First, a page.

December 23, 2008 § Leave a comment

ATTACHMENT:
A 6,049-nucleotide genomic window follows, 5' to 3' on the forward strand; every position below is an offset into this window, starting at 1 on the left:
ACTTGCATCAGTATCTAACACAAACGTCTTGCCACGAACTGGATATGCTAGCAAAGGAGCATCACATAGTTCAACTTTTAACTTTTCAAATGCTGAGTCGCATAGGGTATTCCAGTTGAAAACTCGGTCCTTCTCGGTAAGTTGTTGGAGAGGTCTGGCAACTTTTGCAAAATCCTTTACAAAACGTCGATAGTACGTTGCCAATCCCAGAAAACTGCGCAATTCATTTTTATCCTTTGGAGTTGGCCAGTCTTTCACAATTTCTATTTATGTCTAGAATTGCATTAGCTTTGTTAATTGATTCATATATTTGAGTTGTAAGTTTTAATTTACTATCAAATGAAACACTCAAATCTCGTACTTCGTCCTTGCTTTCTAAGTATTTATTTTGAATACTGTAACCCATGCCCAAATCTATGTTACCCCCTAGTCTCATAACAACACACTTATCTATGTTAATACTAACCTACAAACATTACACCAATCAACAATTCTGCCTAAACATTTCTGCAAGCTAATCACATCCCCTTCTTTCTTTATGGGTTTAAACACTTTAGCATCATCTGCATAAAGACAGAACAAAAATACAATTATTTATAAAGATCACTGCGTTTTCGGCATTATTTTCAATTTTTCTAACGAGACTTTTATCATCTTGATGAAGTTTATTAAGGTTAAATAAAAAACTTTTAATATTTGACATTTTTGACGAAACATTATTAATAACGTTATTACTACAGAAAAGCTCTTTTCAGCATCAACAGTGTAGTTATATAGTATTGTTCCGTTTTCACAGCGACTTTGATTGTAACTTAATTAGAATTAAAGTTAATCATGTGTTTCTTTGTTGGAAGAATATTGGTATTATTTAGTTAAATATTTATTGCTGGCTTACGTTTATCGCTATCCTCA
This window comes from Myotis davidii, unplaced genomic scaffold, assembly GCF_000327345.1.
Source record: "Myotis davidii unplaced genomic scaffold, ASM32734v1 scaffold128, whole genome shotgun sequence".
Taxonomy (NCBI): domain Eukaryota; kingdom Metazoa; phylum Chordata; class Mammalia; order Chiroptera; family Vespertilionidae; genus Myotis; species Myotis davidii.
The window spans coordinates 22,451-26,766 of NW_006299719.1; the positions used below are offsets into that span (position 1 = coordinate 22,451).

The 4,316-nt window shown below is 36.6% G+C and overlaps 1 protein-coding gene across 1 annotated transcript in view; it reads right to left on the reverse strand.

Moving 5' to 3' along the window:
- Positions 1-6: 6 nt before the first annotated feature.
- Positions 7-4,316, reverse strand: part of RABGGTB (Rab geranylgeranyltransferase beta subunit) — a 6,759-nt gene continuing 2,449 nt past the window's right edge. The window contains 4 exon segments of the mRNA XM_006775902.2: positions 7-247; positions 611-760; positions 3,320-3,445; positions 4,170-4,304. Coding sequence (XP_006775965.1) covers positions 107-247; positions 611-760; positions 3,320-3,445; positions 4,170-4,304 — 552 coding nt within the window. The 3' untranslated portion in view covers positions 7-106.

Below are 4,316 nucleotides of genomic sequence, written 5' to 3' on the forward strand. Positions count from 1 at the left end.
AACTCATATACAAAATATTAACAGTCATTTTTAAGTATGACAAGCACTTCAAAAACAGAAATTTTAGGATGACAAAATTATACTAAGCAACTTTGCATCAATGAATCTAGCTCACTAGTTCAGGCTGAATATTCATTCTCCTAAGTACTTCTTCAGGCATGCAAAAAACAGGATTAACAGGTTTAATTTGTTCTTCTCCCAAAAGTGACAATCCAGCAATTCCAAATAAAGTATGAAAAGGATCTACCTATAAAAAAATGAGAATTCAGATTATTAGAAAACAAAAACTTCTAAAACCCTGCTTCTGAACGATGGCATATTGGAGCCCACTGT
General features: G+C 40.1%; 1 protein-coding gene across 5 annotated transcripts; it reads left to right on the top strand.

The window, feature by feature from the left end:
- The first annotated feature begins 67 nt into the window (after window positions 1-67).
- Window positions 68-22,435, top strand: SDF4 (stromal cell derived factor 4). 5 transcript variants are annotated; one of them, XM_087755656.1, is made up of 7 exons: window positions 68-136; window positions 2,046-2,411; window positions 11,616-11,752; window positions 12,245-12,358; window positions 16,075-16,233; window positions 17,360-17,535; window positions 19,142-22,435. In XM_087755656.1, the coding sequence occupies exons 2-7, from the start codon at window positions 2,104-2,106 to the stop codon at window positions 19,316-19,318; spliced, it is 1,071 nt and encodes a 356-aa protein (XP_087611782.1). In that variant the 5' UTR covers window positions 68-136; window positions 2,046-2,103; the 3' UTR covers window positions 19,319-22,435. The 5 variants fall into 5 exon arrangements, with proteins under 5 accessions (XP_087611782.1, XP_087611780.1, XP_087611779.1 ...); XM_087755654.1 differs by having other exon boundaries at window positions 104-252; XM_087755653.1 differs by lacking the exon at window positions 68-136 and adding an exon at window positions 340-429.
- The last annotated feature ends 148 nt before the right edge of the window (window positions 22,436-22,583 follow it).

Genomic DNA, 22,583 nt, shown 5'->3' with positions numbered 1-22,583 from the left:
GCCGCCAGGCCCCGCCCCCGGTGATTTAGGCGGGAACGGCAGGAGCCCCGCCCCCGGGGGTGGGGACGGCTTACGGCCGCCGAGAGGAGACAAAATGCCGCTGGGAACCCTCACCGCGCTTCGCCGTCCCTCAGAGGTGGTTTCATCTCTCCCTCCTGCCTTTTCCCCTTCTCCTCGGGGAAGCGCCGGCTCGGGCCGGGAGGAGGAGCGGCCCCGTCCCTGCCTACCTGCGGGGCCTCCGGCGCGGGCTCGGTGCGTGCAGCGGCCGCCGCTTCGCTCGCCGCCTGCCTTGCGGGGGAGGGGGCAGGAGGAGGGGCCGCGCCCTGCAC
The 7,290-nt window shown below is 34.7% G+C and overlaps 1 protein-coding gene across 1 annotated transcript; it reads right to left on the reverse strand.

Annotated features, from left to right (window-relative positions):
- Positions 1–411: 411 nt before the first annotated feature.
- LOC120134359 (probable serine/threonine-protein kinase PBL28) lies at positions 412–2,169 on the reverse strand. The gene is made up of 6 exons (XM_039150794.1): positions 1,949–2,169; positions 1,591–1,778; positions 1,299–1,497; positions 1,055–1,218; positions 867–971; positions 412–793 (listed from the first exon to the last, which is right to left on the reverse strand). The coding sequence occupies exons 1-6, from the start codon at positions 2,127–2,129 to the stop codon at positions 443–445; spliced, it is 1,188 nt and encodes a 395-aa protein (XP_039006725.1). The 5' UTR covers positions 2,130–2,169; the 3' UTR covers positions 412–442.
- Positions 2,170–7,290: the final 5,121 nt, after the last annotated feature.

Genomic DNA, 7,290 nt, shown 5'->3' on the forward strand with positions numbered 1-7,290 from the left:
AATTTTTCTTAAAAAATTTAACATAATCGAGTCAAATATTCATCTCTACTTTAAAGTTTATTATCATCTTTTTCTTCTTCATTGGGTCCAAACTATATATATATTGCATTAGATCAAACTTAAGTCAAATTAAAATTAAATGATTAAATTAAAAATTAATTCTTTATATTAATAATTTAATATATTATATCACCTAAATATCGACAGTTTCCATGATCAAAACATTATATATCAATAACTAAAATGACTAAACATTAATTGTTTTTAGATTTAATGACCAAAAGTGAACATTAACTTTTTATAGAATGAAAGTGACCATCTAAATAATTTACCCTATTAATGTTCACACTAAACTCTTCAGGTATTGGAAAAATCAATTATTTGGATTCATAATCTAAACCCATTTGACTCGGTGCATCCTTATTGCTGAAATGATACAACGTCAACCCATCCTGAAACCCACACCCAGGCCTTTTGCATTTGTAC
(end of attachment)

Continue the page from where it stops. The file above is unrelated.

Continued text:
The poodle stands at the bottom of the bed, waiting for me to be more fun. He looks like topiary. Charles has gone to buy a toilet plunger. While we ate breakfast and my mother and husband talked, trading familiar stories, I watched the garden emerge from darkness: the sage green of dawn and the glow of aging, spread roses. It’s magical to be in nature again, but my feelings are timid and stiff. I don’t want to get too used to it. I don’t want to start dreaming of flowers, garden centers, the smell of dirt in the sun. Last night we arrived when it was already dark, and after months in New York and hours on an airplane, it was vaguely shocking to be in a house this large, this crammed with stuff. When we dined in the dining room off old china and silver, using napkins that were part of my grandmother’s wedding haul, and my mother talked about population as part of environmental pressure she seemed like a class enemy: one woman in an eight room house when I and most people I know live far more modestly. I can’t remember when it first started seeming odd to me, how she lived. Probably when I sold my own house, which was much more humble and decrepit than this one, but still a luxury: a country house for a Manhattanite, a house with several rooms I could wander through alone, sinking into books and nature, the nature often coming inside for visits. Vines flattening themselves to reach through the gaps around the upstairs windows, making a pretty drapery above the inside sill, snakes exploring the not-quite-finished parts of the downstairs, their looping mud-brown bodies like the exposed electrical cables come to life. It’s only been three years since I sold that house, but life in two rooms has altered my perspective in ways I’m not aware of until I do something like visit my mother. It’s as if the layout of my brain resembles the layout of my living space—and I know this is no mere metaphor, that our brains do change all the time to reflect our surroundings, expand and contract, sprout and wither. It makes me wonder how much the need to create and the nature of what’s created is affected by what’s there and what’s not there, and whether, as I hope, having known intimately many generous houses with character, and now being confined in a small space yet awash in the luxuriant density and detail of Manhattan streets and public spaces, I have all the tools necessary to make vivid imaginary worlds. I’m writing a fantasy now and nothing can be taken for granted, not the animals or the weather or the food people eat: it’s daunting and I love it. I’m just sorry it took me so long—that I had to prove something to myself about being ‘literary’ and, perhaps more profoundly, about having a knowledge of the real world sufficient to convince others that I was indeed one of them, a human being, an insider. This is old childhood stuff: nice to live long enough to shed a bit of it, and to return to the childhood stuff I actually enjoyed…wandering through the glorious world of the back yard, and down the long halls of a house of a kind they used to call a ‘white elephant’—before everyone who could afford it (or not) wanted miles of extra space—spinning tales of my imaginary friends.